When it comes to the regulation of mobile apps, software and social media in the healthcare space, intent is key but absolute clarity is elusive, according to the expert presenters who spoke to attendees during a session at 2012 RAPS: The Regulatory Convergence in Seattle. The speakers, Center for Medicine in the Public Interest Founder Peter Pitts; Head of Emerging Technologies, Devices Division for the UK's Medicines and Healthcare products Regulatory Agency (MHRA) Neil Ebenezer; and Brad Thompson of the Epstein, Becker & Green law firm, covered a range of territory related to the quickly developing realms of social media for healthcare purposes and mobile medical applications.
Pitts opened the session focusing mainly on social media, and emphasizing its place as a communications medium that is important not only to young populations but to everyone. He chided those life sciences companies which would ignore it altogether out of fear, citing the example of an unnamed large pharmaceutical company that refuses to monitor social media because it does not wish to uncover adverse events for which its responsibility and expected response are unclear. "We have to get over this," said Pitts. He argued that social media presents "the opportunity to do a better job" understanding how healthcare products are actually working for real patients in the real world, outside of clinical trials.
While the US Food and Drug Administration (FDA) may not have issued official platform-specific social media guidelines, Pitts told the audience that Janet Woodcock, director of FDA's Center for Drug Evaluation and Research, has said FDA encourages the use of social media because it's where the people are, and that the agency understands the inherent issues of speed and timing, but doesn't quite know how to address them.
Intent is key, said Pitts. Putting social media to use as a tool for improving public health is the right thing to do and the right way to use the medium. It cannot simply be viewed as "the new DTC." "We need to go beyond marketing," said Pitts, who advocated for using social media as a tool for teaching and education and for interacting with patients, not as a one-way communications channel, and for marketing only in a tertiary way.
He asked regulatory professionals in attendance to think of social media in terms of risk vs. benefit, as they might about a drug or medical device. Like these products, social media comes with risk, but also can offer benefits to patients and companies.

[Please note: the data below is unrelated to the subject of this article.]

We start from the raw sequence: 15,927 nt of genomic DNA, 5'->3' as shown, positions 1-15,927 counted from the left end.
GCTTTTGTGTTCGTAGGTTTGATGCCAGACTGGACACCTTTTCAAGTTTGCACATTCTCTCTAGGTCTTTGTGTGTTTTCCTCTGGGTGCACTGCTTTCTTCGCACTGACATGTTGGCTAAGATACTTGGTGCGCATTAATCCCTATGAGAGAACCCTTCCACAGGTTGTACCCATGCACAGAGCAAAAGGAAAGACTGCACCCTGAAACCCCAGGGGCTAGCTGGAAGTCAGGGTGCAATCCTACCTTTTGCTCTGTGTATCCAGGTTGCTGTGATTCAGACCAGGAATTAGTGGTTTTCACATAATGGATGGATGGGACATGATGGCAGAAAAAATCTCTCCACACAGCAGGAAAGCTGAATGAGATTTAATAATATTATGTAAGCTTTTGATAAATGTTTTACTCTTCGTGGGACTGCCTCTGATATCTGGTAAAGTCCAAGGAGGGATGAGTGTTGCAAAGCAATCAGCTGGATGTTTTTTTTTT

The next two speakers, MHRA's Ebenezer and Epstein Becker & Green's Thompson, examined the regulation of software and mobile health applications in the EU and US, respectively.
Like social media, the usage of mobile apps for health-related purposes has grown rapidly over the past few years and continues to do so. Thompson, filling in for FDA Center for Devices and Radiological Health Policy Advisor Bakul Patel, who couldn't attend, cited Patel's slide showing the number of "health and fitness" apps growing from 9,428 in May 2011 to 17,828 as of October 2012, and the number of "medical" apps growing from 6,848 to 14,558 over the same period.
This presents regulators-in the US, EU and elsewhere-with the challenge of determining which of these apps are defined as medical devices, subjecting them to regulatory oversight. Again, Intent is important. As Ebenezer pointed out, software, including apps, can be considered medical devices under EU directives, but simply being used for a medical purpose is not enough to make software-mobile app or desktop-based-a device. If that were the case, an Excel spreadsheet could be regulated as a medical device. Thus, any software designed to keep medical records or with other administrative purposes would not meet the criteria, but apps that have a therapeutic or diagnostic purpose would, said Ebenezer.
In the fast-moving mobile app world, postmarketing surveillance is critical, and Ebenezer told attendees social media can play a role here, too, helping companies engage with patients. Echoing Pitts, he emphasized that mobile devices, telehealth technology and software solutions offer unprecedented opportunities to make improvements to diagnosis, monitoring and treatment.
In talking about the range of medical and health apps, Thompson divided them into three categories, according to FDA: the relatively few that clearly meet the criteria as regulated devices; the large number of health apps that are not under FDA's purview, such as calorie trackers and the like; and those in the middle that meet the textbook definition of a regulated device but represent such low risk that they are not worth pouring agency time and resources into regulating. This appraoch is "not unprecedented," he said, but "it is unusual for FDA to be so clear that they think they have regulatory authority but they're not going to exercise it." He said Patel would have told the audience that FDA plans to watch that "gray area" to see if it may regulate those apps in the future.
It is unclear where exactly FDA draws the distinction between a regulated app and one that is in this regulatory gray area, said Thompson. He is among those asking the agency for clarification on this point.
The challenge of regulating quickly developing technology and regulated industry's desire for more clarification from regulators were frequently repeated themes, both from speakers and audience members who asked questions of the experts. While there remain more questions than answers, it seems, and more gray areas than clear distinctions, there appeared to be general agreement on the need to move forward and not ignore emerging technologies out of fear or uncertainty.